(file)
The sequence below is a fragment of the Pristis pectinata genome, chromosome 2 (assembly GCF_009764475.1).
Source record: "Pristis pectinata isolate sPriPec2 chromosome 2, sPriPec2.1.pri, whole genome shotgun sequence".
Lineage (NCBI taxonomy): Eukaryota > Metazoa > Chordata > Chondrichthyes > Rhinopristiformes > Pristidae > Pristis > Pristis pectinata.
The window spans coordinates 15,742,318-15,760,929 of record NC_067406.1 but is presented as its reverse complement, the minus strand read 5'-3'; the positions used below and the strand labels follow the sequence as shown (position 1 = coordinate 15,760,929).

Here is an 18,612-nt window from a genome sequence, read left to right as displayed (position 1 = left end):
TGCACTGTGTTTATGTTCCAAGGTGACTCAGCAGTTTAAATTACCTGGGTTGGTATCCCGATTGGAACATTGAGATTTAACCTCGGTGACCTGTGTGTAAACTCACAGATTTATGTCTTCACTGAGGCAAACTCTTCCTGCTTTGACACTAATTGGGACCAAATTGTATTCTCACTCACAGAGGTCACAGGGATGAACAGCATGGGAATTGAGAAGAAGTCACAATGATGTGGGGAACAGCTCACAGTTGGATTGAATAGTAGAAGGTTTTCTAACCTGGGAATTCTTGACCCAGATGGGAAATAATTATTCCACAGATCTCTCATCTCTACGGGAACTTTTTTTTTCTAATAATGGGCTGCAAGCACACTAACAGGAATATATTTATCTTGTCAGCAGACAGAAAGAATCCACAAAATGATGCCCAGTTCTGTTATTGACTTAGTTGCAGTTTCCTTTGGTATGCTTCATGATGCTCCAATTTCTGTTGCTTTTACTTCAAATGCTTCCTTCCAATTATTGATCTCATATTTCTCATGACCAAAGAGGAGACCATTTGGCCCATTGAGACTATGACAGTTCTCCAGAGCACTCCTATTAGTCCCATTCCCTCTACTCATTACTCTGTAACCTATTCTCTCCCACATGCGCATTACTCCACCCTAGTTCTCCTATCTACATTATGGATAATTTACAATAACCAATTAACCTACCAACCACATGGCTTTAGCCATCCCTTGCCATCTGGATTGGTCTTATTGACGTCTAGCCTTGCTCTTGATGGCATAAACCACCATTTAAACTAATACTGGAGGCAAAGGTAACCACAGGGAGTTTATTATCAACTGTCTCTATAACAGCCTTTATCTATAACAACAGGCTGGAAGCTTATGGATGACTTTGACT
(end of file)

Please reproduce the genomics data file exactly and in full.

The sequence below is a fragment of the Pristis pectinata genome, chromosome 2 (assembly GCF_009764475.1).
Source record: "Pristis pectinata isolate sPriPec2 chromosome 2, sPriPec2.1.pri, whole genome shotgun sequence".
Lineage (NCBI taxonomy): Eukaryota > Metazoa > Chordata > Chondrichthyes > Rhinopristiformes > Pristidae > Pristis > Pristis pectinata.
The window spans coordinates 15,742,318-15,760,929 of record NC_067406.1 but is presented as its reverse complement, the minus strand read 5'-3'; the positions used below and the strand labels follow the sequence as shown (position 1 = coordinate 15,760,929).

Here is an 18,612-nt window from a genome sequence, read left to right as displayed (position 1 = left end):
TGCACTGTGTTTATGTTCCAAGGTGACTCAGCAGTTTAAATTACCTGGGTTGGTATCCCGATTGGAACATTGAGATTTAACCTCGGTGACCTGTGTGTAAACTCACAGATTTATGTCTTCACTGAGGCAAACTCTTCCTGCTTTGACACTAATTGGGACCAAATTGTATTCTCACTCACAGAGGTCACAGGGATGAACAGCATGGGAATTGAGAAGAAGTCACAATGATGTGGGGAACAGCTCACAGTTGGATTGAATAGTAGAAGGTTTTCTAACCTGGGAATTCTTGACCCAGATGGGAAATAATTATTCCACAGATCTCTCATCTCTACGGGAACTTTTTTTTTCTAATAATGGGCTGCAAGCACACTAACAGGAATATATTTATCTTGTCAGCAGACAGAAAGAATCCACAAAATGATGCCCAGTTCTGTTATTGACTTAGTTGCAGTTTCCTTTGGTATGCTTCATGATGCTCCAATTTCTGTTGCTTTTACTTCAAATGCTTCCTTCCAATTATTGATCTCATATTTCTCATGACCAAAGAGGAGACCATTTGGCCCATTGAGACTATGACAGTTCTCCAGAGCACTCCTATTAGTCCCATTCCCTCTACTCATTACTCTGTAACCTATTCTCTCCCACATGCGCATTACTCCACCCTAGTTCTCCTATCTACATTATGGATAATTTACAATAACCAATTAACCTACCAACCACATGGCTTTAGCCATCCCTTGCCATCTGGATTGGTCTTATTGACGTCTAGCCTTGCTCTTGATGGCATAAACCACCATTTAAACTAATACTGGAGGCAAAGGTAACCACAGGGAGTTTATTATCAACTGTCTCTATAACAGCCTTTATCTATAACAACAGGCTGGAAGCTTATGGATGACTTTGACT